Posted in memoir, memories of houses, writers

Reading While Writing

MLK day copy.jpg for blog

Happy Martin Luther King day! I hope you all are well and taking some time to honor one our greatest American leaders.

Read any good books lately? I’m always reading even with a left eye that needs fixing. Here are a few of my recent favorite reads:

  •   Fire Shut up in My Bones by Charles M. Blow

Fantastic. Piercing. A timely memoir of male African-American lives  and family dynamics. Starts with newsman author planning to kill a haunting memory with a gun.  A relative molested him in childhood.  This is a book about personal accomplishment with an emotional resolution of trauma.  Blow, a Louisiana native reveals the torment of his childhood and his life journey to success.

He emerges from being “different” and grapples with his feelings and sensitivities.   He  achieves in sports, academics,  and then as a graphic producer for the Times. He’s tenacious. One reviewer calls it “electric.” I agree. Loved the writing style. I had no idea how vicious hazing is in colleges. After reading his book I believe the barbaric practice should be banned.

  • The Mockingbird Next Door Life with Harper Lee by Marja Mills

Loved it! Writer granted interviews and was able to live next door to feisty, often self-deprecating, outrageously private Harper Lee. Just as fascinating is  her charismatic, focused sister, lawyer Alice Finch Lee. I just fell head over heels with Monroeville, Alabama (you can take Mockingbird tours there) and with Alice in the book. What a woman.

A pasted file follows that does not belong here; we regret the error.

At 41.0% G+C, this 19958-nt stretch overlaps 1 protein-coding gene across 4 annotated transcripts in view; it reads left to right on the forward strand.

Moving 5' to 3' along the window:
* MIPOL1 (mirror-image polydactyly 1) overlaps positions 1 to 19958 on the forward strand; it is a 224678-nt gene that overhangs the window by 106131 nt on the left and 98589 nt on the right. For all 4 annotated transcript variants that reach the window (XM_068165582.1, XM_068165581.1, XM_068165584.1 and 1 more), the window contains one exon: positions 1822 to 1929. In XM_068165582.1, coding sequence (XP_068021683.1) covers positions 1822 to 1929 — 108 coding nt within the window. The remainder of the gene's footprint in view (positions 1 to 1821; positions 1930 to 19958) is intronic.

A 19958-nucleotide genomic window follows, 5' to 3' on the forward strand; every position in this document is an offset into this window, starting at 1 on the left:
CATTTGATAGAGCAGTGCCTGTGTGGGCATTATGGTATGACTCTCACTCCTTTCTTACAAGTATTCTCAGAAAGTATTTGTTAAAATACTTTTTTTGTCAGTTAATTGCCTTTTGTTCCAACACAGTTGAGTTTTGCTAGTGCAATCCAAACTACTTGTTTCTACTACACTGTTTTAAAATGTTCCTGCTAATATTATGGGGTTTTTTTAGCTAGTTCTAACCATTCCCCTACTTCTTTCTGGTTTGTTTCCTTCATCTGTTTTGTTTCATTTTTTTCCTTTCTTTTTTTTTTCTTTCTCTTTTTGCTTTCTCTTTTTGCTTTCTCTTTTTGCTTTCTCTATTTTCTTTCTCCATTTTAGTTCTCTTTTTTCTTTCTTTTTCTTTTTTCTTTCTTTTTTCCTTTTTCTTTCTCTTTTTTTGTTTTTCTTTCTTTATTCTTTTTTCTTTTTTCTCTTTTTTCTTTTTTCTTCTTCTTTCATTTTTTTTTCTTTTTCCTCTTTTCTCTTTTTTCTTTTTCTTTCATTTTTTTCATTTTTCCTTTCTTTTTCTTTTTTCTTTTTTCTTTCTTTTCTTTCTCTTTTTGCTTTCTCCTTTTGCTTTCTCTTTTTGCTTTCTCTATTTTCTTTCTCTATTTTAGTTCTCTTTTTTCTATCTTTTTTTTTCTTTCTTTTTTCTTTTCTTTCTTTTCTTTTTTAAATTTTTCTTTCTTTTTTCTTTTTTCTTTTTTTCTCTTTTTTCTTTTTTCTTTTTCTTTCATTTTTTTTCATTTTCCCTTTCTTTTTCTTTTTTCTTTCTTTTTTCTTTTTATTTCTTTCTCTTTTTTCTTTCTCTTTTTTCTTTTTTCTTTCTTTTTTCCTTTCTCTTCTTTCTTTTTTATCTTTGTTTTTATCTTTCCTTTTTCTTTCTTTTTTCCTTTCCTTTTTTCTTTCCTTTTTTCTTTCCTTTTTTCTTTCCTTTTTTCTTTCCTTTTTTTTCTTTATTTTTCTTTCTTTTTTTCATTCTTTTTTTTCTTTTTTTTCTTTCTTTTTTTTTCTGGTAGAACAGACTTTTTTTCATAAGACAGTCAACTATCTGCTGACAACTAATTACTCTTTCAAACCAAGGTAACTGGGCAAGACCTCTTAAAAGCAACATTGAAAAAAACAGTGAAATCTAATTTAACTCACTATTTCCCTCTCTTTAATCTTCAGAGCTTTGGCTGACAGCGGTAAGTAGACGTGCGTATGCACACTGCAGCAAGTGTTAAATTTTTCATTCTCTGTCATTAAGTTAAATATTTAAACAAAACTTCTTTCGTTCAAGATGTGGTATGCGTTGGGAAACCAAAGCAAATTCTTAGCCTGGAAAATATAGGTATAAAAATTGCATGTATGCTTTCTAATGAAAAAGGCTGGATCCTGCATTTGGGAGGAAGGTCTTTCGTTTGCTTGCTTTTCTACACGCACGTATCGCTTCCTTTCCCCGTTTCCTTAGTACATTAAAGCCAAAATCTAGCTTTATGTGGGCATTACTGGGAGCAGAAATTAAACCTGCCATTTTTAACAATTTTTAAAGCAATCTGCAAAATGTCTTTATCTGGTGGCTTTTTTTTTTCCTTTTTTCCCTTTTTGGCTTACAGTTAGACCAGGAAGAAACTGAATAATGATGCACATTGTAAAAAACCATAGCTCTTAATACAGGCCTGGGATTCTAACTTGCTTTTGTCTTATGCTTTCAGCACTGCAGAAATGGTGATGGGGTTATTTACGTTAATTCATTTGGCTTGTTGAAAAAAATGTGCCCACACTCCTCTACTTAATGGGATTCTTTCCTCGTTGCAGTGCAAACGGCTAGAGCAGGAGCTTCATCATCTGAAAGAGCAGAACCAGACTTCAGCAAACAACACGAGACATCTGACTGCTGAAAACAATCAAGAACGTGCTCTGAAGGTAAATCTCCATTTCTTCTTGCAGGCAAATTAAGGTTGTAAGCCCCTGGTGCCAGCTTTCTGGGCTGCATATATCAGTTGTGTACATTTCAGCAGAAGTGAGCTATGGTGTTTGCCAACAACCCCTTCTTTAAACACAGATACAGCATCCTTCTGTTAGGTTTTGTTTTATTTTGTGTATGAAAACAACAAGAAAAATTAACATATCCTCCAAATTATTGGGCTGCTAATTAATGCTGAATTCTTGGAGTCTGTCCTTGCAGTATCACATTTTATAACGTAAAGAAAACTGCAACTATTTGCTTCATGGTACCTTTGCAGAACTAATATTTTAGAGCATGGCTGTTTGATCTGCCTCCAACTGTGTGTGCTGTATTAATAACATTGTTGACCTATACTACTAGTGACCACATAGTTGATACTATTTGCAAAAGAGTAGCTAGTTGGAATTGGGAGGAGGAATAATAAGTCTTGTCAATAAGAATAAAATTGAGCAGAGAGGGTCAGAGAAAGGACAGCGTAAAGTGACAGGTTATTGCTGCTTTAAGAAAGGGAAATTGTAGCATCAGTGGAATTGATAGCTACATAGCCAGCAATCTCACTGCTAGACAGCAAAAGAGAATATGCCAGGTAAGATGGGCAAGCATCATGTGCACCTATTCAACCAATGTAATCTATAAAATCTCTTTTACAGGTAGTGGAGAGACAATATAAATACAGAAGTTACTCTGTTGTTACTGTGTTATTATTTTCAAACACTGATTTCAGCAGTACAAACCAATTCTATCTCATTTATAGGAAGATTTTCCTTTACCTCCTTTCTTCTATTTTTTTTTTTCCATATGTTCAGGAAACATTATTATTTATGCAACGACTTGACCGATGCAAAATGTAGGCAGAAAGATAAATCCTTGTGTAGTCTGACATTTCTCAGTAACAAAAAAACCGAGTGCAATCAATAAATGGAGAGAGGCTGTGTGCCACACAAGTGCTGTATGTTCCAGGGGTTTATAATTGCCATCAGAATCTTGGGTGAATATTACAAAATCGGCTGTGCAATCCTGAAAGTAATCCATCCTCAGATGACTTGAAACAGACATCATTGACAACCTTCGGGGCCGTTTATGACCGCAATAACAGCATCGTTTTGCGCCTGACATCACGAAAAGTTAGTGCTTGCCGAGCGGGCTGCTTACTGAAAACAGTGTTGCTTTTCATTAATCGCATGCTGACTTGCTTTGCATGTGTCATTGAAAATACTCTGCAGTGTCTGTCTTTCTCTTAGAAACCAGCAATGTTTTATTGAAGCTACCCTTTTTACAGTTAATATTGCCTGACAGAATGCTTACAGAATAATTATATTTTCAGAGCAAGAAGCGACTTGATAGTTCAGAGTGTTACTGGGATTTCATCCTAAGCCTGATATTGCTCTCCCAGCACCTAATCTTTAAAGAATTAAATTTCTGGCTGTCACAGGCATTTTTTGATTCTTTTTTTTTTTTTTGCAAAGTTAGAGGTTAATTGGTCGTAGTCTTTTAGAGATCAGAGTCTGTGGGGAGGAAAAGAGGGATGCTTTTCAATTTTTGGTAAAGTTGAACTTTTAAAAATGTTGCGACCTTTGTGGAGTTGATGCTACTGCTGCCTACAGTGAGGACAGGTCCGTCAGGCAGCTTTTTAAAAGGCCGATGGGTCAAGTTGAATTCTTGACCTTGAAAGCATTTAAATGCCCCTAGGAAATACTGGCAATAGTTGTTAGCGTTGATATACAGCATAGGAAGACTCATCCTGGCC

Mills, the author, was on leave from the Chicago Tribune due to complications with lupus. Mills used her talents to put together a real story of one of the most inspirational writers of our time. If you’re intrigued by Southern writers and culture, treat yourself to a most juicy book. Meet the real Harper Lee also known as “Nelle” by those close to her. She could be cantankerous and detested getting dressed up for functions.

Some claim the book was unauthorized. The permission issue hinges on two letters to Mills, one by Nelle and one by her sister Alice.  But what would I know? Read it for yourself. What do you think? I know the elderly, or at least I know mine. They don’t spend hours together, take road trips, or watch movies with just anyone.Harper Lee divided her residences between small town Alabama and New York City. Mills drives Lee up to New York City in her secondhand car.

Back to the elderly –they don’t take you to the hospital if they don’t like you. One has to be accepted into their lives by earning their trust. The Mockingbird Next Door is full of family history and friendships (Truman Capote) at its finest with all the inside details.  Congrats, Marja! Let the critics be jealous-I believe you.

I adore Southern writers (Arna Bontemps, Frank Yerby, Ernest J. Gaines, Alice Walker for example), and of course, Harper Lee with To Kill a Mockingbird. I don’t think life would be the same without Harper Lee’s classic contribution to writing, and subsequently, to film and theater.